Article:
Poland wants to send fighter jets to Ukraine: Biden angry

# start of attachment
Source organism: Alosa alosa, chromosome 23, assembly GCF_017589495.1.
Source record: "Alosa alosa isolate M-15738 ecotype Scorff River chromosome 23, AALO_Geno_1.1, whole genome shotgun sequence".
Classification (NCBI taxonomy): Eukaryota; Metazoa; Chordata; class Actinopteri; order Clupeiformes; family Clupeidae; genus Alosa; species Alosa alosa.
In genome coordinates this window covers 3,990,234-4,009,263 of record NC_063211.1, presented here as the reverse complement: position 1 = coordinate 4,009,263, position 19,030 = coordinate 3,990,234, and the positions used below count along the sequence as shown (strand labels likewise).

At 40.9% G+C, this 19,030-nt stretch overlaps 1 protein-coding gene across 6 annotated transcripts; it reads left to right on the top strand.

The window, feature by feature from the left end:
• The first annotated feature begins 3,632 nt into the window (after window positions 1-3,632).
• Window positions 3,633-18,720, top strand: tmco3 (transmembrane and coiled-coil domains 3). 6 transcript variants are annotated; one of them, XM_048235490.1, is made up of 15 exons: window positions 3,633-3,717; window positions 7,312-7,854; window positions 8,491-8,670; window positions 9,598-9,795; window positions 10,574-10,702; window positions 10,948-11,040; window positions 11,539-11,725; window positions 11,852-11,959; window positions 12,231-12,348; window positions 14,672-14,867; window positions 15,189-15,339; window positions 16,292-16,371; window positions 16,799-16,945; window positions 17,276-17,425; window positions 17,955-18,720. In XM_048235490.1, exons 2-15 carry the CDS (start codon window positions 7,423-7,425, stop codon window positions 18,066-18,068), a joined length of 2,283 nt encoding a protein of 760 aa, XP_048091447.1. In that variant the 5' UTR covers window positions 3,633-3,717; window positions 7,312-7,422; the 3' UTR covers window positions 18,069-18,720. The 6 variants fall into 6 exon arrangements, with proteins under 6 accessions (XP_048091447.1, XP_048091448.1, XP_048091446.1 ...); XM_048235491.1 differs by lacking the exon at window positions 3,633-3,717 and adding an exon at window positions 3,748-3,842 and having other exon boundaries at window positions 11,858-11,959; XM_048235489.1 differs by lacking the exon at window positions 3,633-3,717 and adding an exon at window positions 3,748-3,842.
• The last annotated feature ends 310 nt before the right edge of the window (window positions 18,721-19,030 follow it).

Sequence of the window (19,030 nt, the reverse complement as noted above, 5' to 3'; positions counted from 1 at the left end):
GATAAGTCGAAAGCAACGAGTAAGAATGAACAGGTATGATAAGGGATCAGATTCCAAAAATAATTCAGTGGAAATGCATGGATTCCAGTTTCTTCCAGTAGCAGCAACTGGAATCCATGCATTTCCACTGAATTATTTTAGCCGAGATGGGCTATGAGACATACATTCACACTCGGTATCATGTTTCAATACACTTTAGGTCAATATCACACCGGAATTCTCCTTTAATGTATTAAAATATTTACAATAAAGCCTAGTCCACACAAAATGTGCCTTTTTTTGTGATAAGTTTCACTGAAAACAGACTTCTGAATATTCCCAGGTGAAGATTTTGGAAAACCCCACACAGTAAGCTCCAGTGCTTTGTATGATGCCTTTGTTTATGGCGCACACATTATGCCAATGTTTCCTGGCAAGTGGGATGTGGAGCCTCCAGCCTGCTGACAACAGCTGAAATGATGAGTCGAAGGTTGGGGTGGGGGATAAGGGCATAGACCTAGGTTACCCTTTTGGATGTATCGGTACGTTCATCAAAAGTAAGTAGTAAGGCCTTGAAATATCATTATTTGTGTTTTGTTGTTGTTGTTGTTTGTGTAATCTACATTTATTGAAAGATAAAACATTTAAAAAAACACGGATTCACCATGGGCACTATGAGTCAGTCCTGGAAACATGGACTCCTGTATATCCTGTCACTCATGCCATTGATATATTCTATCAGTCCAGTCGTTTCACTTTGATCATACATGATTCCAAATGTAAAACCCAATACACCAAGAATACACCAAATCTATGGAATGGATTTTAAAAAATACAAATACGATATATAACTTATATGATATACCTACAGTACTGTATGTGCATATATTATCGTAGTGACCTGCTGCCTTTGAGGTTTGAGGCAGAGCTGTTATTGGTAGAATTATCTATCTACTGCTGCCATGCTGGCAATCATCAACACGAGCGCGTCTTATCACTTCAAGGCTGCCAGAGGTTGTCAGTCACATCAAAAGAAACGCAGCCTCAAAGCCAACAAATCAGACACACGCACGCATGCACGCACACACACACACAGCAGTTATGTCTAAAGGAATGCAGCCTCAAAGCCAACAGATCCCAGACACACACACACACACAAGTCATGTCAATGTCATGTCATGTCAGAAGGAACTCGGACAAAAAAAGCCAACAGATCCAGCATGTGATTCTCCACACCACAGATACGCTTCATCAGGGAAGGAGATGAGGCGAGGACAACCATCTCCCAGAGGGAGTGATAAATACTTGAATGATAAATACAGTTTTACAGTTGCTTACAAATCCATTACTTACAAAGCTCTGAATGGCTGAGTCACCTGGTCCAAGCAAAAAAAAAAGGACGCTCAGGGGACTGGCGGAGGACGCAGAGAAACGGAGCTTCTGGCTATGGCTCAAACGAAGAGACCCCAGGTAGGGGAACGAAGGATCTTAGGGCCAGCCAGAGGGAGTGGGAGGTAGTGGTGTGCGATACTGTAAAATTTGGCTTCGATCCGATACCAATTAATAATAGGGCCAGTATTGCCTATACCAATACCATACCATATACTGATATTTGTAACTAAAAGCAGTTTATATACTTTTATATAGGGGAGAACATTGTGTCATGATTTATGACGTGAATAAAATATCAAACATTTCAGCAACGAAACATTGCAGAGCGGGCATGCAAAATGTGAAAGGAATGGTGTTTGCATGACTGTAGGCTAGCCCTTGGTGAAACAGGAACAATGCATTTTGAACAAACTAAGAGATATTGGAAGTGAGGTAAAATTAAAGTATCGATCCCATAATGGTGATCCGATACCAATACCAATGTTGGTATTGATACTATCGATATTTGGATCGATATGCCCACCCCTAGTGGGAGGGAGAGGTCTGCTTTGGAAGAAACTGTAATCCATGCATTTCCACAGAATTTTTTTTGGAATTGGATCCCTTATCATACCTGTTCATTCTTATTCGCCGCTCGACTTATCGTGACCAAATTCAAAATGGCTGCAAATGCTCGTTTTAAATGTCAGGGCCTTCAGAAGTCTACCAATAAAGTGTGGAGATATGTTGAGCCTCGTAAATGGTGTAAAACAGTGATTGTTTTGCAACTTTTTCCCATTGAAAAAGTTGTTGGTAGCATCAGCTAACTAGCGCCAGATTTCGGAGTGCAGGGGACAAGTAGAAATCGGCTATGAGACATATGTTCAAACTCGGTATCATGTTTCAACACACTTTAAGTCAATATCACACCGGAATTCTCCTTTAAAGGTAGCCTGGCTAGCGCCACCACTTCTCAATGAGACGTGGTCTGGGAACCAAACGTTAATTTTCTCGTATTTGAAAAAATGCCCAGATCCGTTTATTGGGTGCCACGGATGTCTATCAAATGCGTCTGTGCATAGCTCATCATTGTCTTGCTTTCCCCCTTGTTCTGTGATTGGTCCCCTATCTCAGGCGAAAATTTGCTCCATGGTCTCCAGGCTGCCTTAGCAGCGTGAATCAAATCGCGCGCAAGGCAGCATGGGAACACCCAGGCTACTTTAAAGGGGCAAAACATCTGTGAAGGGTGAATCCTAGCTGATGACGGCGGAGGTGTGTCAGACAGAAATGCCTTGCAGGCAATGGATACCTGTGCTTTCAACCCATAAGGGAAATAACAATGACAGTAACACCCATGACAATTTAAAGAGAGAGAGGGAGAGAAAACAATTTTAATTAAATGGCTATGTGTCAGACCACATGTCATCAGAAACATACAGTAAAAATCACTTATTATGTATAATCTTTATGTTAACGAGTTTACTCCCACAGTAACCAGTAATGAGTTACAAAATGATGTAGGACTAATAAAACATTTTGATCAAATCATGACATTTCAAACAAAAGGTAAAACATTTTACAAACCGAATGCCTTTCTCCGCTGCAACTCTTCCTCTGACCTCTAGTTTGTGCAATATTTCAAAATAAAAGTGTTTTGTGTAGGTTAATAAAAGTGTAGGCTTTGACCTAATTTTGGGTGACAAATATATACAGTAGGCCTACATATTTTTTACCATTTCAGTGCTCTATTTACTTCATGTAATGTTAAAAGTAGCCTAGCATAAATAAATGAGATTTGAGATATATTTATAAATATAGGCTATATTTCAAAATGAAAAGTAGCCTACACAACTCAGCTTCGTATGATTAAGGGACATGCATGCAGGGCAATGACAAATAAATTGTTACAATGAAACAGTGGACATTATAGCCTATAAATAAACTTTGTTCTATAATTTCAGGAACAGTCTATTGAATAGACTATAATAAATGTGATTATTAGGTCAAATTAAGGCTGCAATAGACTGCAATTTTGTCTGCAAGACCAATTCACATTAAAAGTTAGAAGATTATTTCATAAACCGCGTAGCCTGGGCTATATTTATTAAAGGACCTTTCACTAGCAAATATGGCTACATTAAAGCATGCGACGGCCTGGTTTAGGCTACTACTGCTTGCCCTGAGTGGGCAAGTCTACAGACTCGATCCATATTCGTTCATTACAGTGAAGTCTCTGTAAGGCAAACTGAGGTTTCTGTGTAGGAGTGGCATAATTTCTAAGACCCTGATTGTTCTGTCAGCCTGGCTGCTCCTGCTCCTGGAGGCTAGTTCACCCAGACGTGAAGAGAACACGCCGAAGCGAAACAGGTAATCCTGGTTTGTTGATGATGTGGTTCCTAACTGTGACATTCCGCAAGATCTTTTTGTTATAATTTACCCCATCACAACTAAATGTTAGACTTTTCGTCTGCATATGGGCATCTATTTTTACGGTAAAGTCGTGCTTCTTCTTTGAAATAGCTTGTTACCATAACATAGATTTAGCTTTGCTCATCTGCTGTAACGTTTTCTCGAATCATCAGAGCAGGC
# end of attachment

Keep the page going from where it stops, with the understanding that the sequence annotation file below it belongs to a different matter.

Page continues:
The Pentagon scorned surpriseannouncement of Poland that it would give the United District its MiG-2 9 fighter jets for usage byUkraine, a uncommon showing of disharmony by NATO collaborators seeking to boost Ukrainian fighterswhile avoiding getting caught up in a wider war with Russia. Pentagon spokesman John Kirby said Polandsdeclaration that it intended to deliver the 28 spurts to the U.S. Ramstein Air Base in Germanyraised the concerning prospect of warplanes deviating from a U.S. and NATO base to flyinto airspace struggled with Russia in the Ukraine conflict. Pentagon spokesman John Kirby said, Wewill continue to consult with Poland and our other NATO collaborators about this issue and thedifficult logistical challenges it presents, but we do not imagine Polands proposalis a tenable one. The proposed talent of more warplanes wouldbe a morale booster for Ukrainians under pounding Russian assault for nearly two weeks. But the committee is also develops the hazards of the fight expandingbeyond Ukraine. Russia has declared that supporting Ukrainesair force would be tantamount to joining the war, and could stimulus retaliation. White House officials were blindsided by thePolish notice on the MiGs.The proposal did not come up during talkswith Secretary of State Antony Blinken when he was recently in Poland, according to aU.S. official familiar with the talks. The U.S. official, who spoke on the conditionof anonymity, said White House officials should not fantasize project proposals would easily solvethe logistical challenges of providing aircraft to Ukraine. U.S. Undersecretary of State Victoria Nulandtold lawmakers at a hearing on the Ukraine crisis she learned of Polands plans onlywhile driving to the hearing.Ukraine has been pleading for more warplanesas it resists mightier Russian forces-out. Washington has been looking at a proposalunder which Poland would supply Ukraine with the MiG-2 9s and in turn receive American F-1 6sto make up for their loss. Ukrainian pilots are trained to fly the Soviet-erafighter jets. The Polish Foreign Ministry announced theplan in a statement posted, which indicated by the jets would be delivered to Ramstein free of charge.It said, At the same time, Poland requeststhe United Mood to provide us with used aircraft with harmonizing operational capabilities. The Polish authority also was called upon to otherowners of MIG-2 9 jets to follow suit. NATO members Bulgaria and Slovakia too stillhave Soviet-made fighter jets in their air force. Poland publicly hovered its plan the day beforeVice President Kamala Harris is scheduled to depart for Warsaw for talks with Polish officials. The unplug is likely to add an awkwardlayer to the talks, which were expected to focus principally on U.S. efforts to help Polandand other eastern European societies that have taken in some 2 million refugees since thewar started. Additional air-defense abilities are apriority for Ukraines armed right now, the countrys defense attache in Washington, General Borys Kremenetskyi, told The Associated Press after returning from a fulfill at thePentagon.He said, It can be ground-based air-defensesystems. It can be fighter jets, whatever possible. Ukraine likewise needs additional anti-tank, anti-armorweapons, and coastal justification capabilities to defend against Russian ships in the south, he said. The handover of Polands 28 Soviet-madeMiG-2 9s would signal Western resolve to do more for Ukraine. Militarily, however, the number of planesoffered would make it unlikely to be a game-changer. And MiG-2 9s are inferior to more sophisticatedRussian aircraft and could be easy prey for Russian captains and Russian rockets. A senior U.S. defense official has said Ukrainiansare flying relatively few of their existing aircraft, for relatively little time, as it is. The defense official, who spoke on conditionof anonymity to discuss the U.S. analysi, said here today possible that Ukraine does notneed more planes and would benefit most from more of the weapons it works effectively everyday, including anti-aircraft Stinger and anti-tank Javelin rockets. The official also said that Russia currentlyhas the capacity to reach almost the entire country of Ukraine with its surface-to-airmissiles, including from within Russia and from carries in the Black Sea.Any MiG transfer is fraught with complications. Neither NATO nor the European Union wantsto be seen as directly involved in such a transaction, which would aggressively grow alreadyextreme pressures with Russia. In order to retain the pretense that NATOand the EU are not direct participants in the Ukraine conflict, U.S. and Polish officialshave been considering a variety of options. One begins with the donation of PolandsMiGs to the United Nation, as Poland announced. Under one scenario, Poland would deliver thefighter jets to the U.S. base in Germany, where they would be repainted and pilot toa non-NATO , non-EU country. Ukrainian pilots would then come to fly themto Ukraine. German Chancellor Olaf Scholz said he didnot support a proposal from Poland to deliver Soviet-era MiG-2 9 fighter jets to Ukrainevia the US Ramstein Air Base in Germany. Speaking at a press conference in Berlin alongsideCanadian Prime Minister Justin Trudeau, Scholz said Germany had already sent defensive weaponsand significant financial support and humanitarian aid to Ukraine.He said, “Apart from that, we have to thinkvery carefully about “what were doing”, and this certainly does not include fighter jets.” Also Trudeau said Canada will continue tosend equipment and artilleries to Ukraine by driving alongside its partners. He said, “We want to de-escalate the conflict, we want an terminate to this conflict.” On the other side, more than 1 million peoplehave traversed from Ukraine into Poland since the Russian invasion began on 24 February, the Polish mete patrol said here today. Poland, which shares a 310 -mile border withUkraine, has taken in the majority of the 1.7 million people who have left their homessince the struggle began, with facilitate attempts largely operated by volunteers, as well as NGOs andmunicipalities.Traffic on the Polish-Ukrainian borderis growing, merely today 42,000 people arrived in Poland from Ukraine, the border guard tweeted. Poland has announced plans to set up a 1.7 billion USD fund for people fleeing Ukraine, including the provision of a one-off paymentof 65 USD for each refugee. Minister Lukasz Schreiber said, Our initialassumption is that the fund we will set up will amount to about 1.7 billion USD. That will finance the most urgent suppliesand lodging but also access to the labor market, social benefits, and education. The Polish government plans to introduce anaid container to money meat and temporary cottages along with measures to allow refugees to worklegally and access public healthcare and social assistance.The bill, which would also render one-offbenefits for each refugee and financial help for those hosting Ukrainians, will be approvedby parliament in a fast-track legislative procedure. The exodus from Ukraine is the fastest-growingrefugee crisis in Europe since the second world war, according to the UN. Vast numbers of Ukrainian civilians have beenfleeing metropolis under bombardment, includes the besieged coastal metropolitan of Mariupol. Data indicated Polish perimeter wards cleared asmany as 142,300 at border crossings, the most in a single period since the fighting began, and 129,000 parties. Filippo Grandi, the UN high commissioner forrefugees, thanked Mateusz Morawiecki, the Polish “ministers “, for Polands generouswelcome to refugees from Ukraine. Officials have said most people have arrivedin Poland with lieu to be done in order to, but Grandi has points out that stretching numerals would putpressure on governments to absorb them.Over the weekend, at the busiest of Polandsborder crossings, beings streamed past chests of robes laid down by along a track, as Scoutshanded out hot tea, food, and toiletries. At the nearby town of Przemyl, NGOs saidpeople needed rest, menu, and friendlines. Dominika Chylewska, head of communicationsfor Caritas Poland, in Przemyl, said people had traveled for up to 48 hours and neededplaces to get warm and sleep. A onetime supermarket 12 miles from the borderhad been opened to refugees for short-term stands, she said, and the transport was beingprovided by the authorities. Chylewska said, their squads were dishing up1, 800 liters of soup at the instruct station and delivering 20,000 sandwiches to otherborder points every day. But mental support will be needed, particularly for children, she added.The flow of beings towards the border hasbeen driven by what appears to be the deliberate targeting of civilians by Russian pressures acrossthe country ..